The Royal Bank of Scotland’s decided towards the end of last year to close 259 branches. Communities will be cut adrift from the face-to-face banking that is so essential. The towns of Dunbar and North Berwick are to be hit, which have high streets with divergent mixes of independent and chain businesses.
The impact has been very succinctly described by a constituent: “Dunbar supports many small businesses, not just on the High Street. How and where will they bank their cash takings? Online banking does not work for cash. Many older people in the town are dependent on the bank local branch, especially those who have no computer, or are wary of internet banking. Dunbar whose population is rapidly expanding, and the nearest RBS branch is 12 miles away.” We need to ask a very pertinent question about the responsibility and the relationship between retail banking and the communities they should be so proud to serve.
Banking as an institution goes back many thousands of years. It began in the temples—other buildings that communities held sacrosanct and safe. Tensions between money and religion have run in parallel throughout the same period. It shows the close link between the trust that people put in the individual who they give their money to, to look after, and religion. Looking forward through history, the banking sector developed with the European banking families, who established a way of transferring money across Europe and then the world. Then, the Bank of England was established in 1694 and, perhaps more importantly, the Bank of Scotland in 1695.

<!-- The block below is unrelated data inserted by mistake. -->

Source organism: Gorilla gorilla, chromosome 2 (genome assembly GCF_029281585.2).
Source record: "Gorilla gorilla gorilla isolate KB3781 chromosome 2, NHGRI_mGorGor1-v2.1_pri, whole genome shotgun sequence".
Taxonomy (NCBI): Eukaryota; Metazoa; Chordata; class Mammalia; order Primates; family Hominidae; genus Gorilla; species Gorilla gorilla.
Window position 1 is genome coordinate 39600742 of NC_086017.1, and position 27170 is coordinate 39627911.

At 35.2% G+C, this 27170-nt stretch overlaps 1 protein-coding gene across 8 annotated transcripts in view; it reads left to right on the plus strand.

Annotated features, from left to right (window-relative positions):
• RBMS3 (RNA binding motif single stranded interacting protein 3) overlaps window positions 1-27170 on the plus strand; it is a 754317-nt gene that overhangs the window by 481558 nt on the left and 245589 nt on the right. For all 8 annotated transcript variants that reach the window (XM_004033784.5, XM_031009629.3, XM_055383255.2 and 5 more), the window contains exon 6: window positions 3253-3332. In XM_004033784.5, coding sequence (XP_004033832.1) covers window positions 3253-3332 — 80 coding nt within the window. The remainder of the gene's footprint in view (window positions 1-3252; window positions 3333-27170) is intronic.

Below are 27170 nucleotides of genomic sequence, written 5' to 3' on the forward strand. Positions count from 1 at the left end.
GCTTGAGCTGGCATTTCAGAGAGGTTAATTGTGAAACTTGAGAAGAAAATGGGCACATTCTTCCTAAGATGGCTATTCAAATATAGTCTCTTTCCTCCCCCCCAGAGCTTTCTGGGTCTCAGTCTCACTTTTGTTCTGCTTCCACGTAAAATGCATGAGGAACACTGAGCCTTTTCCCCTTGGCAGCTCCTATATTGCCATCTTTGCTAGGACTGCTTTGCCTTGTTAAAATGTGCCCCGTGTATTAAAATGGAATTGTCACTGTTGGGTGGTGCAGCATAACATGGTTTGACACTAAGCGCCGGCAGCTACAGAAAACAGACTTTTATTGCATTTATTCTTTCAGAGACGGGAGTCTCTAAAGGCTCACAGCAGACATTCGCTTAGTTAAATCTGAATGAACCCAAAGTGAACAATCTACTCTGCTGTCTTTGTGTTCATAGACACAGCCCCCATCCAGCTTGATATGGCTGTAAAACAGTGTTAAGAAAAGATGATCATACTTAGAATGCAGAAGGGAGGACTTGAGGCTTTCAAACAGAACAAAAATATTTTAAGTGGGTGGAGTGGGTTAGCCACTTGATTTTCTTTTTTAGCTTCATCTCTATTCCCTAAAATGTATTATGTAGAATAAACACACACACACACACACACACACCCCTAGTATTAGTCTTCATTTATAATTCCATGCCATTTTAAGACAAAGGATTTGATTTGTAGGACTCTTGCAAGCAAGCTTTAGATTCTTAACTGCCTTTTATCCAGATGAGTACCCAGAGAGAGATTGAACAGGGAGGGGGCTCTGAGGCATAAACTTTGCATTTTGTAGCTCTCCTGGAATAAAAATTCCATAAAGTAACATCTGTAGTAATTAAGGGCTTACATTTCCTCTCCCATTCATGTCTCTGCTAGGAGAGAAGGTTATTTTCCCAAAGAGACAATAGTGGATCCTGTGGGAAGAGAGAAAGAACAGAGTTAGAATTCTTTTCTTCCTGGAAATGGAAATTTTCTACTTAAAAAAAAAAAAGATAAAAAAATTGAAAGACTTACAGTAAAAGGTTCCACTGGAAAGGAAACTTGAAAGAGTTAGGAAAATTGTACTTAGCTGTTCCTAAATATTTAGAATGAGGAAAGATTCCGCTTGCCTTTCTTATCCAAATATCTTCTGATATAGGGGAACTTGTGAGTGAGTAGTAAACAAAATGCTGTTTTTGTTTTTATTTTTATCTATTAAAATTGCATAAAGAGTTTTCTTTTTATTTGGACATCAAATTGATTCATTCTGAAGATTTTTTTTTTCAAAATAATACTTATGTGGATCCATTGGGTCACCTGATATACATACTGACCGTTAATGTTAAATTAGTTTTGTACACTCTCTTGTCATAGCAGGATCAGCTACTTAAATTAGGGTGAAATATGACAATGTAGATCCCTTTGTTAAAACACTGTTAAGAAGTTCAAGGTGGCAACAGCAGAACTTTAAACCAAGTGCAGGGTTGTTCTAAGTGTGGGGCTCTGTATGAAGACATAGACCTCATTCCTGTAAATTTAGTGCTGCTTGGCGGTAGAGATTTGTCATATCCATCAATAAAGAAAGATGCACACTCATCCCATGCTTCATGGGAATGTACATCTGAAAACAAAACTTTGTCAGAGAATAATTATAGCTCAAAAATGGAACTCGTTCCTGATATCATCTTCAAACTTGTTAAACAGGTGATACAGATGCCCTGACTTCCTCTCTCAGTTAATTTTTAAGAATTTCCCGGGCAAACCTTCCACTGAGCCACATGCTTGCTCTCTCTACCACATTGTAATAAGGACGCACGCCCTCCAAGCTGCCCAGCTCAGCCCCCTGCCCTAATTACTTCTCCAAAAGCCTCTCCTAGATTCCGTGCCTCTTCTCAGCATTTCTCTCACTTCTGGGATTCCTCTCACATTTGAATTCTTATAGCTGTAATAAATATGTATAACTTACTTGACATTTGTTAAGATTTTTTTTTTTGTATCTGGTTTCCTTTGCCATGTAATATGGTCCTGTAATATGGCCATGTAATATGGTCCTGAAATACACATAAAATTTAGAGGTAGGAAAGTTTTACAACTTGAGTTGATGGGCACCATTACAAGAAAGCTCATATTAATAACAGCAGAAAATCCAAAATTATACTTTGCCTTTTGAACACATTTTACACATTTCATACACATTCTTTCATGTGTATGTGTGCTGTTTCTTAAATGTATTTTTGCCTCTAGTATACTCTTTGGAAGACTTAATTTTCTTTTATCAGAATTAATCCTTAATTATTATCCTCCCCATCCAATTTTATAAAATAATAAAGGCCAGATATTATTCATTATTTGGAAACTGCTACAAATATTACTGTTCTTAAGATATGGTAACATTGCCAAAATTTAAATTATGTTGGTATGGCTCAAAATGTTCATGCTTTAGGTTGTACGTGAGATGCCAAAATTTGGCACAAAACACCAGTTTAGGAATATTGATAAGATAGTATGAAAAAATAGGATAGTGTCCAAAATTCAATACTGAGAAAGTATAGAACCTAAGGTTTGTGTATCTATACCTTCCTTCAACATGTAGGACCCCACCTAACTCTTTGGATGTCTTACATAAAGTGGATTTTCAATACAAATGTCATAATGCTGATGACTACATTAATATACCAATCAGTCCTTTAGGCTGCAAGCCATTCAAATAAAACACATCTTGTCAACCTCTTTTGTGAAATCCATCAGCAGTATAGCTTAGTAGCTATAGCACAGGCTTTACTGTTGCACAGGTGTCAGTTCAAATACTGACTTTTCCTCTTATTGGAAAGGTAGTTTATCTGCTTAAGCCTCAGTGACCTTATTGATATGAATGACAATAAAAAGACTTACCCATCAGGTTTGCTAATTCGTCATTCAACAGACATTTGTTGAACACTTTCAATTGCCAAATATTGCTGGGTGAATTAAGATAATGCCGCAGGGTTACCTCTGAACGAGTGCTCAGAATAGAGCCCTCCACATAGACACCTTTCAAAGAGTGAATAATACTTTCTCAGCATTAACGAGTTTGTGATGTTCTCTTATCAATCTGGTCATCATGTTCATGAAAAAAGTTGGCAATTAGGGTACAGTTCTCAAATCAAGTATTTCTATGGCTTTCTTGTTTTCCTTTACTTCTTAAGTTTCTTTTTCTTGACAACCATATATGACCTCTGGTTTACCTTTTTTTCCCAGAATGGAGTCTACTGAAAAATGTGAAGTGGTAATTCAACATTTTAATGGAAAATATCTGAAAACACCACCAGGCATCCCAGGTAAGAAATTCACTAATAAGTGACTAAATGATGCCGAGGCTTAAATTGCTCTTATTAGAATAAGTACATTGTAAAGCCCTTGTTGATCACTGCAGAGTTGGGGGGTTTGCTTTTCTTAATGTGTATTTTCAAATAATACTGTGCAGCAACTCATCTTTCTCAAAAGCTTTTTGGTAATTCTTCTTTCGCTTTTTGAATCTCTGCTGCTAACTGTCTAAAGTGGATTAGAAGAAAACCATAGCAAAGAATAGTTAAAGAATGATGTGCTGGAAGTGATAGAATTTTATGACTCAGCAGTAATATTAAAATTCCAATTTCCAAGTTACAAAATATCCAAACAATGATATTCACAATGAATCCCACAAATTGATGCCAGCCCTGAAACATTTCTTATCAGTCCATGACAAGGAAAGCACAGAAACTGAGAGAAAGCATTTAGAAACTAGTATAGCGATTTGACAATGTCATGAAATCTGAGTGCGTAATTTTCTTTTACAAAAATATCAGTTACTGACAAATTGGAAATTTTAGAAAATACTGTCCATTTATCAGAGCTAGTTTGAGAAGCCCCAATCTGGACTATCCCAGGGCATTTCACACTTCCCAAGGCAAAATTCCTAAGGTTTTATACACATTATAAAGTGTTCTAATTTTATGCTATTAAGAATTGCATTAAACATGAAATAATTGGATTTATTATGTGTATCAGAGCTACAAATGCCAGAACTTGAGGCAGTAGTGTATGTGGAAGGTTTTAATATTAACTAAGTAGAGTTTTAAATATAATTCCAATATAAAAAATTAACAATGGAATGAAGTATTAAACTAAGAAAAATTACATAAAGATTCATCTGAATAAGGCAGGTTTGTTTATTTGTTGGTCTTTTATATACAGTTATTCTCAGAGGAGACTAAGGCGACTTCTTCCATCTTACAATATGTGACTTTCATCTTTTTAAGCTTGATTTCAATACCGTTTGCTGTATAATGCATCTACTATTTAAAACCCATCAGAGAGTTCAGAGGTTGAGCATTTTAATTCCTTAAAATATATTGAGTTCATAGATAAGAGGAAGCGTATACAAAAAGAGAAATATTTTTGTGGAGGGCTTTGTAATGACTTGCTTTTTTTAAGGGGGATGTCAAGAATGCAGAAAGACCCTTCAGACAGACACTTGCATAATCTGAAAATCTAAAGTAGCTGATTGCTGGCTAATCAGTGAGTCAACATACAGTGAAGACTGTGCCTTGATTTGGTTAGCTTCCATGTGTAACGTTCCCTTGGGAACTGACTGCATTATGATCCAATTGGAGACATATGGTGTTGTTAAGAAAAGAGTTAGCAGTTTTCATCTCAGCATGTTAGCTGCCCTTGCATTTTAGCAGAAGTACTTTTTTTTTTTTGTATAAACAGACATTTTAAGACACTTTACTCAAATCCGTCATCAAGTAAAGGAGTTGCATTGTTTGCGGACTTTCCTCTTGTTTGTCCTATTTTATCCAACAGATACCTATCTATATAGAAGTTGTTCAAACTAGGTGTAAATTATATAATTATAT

Deposit banking has been a part—a foundation—of our society from the very beginning. That relationship was not built on pure profit, but on trust; initially, trust of individuals who promised to take care of others’ money; promise and trust of families who looked after moneys, and then the institutions. Such trust has developed over time, reinforced by close contact. That trust moved and continued to deepen and develop as banks became the cornerstone of our high streets. What of that bond of trust today? What is the feeling of banks’ most important stakeholders—those community individuals? They still entrust their money, which is then used by the bank to do so many other business activities.